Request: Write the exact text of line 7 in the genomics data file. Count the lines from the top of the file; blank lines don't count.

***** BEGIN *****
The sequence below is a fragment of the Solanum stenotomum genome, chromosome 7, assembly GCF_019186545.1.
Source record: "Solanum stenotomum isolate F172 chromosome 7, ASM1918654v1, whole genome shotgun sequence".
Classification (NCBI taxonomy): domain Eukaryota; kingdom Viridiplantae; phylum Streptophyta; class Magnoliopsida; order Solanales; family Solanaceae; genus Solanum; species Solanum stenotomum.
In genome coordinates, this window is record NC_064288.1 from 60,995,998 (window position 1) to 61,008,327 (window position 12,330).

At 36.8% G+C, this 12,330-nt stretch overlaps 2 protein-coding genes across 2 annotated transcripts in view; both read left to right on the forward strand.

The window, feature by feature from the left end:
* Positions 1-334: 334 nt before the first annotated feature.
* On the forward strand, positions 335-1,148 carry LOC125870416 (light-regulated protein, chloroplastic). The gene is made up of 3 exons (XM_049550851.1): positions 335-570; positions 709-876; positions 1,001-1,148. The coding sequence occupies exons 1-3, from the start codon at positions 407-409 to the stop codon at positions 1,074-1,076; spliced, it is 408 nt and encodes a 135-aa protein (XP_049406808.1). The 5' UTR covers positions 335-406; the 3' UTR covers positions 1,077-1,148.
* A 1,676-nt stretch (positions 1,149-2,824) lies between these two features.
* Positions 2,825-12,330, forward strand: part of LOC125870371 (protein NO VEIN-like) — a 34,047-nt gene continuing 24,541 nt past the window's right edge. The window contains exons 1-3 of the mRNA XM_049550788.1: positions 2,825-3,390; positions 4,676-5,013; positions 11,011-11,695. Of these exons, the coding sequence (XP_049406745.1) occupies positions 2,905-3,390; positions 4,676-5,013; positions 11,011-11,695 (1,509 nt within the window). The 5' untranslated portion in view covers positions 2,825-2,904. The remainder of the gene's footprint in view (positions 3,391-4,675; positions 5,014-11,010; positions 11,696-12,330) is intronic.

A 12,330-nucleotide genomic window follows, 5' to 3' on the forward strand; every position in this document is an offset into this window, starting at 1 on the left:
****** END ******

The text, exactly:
* Positions 1-334: 334 nt before the first annotated feature.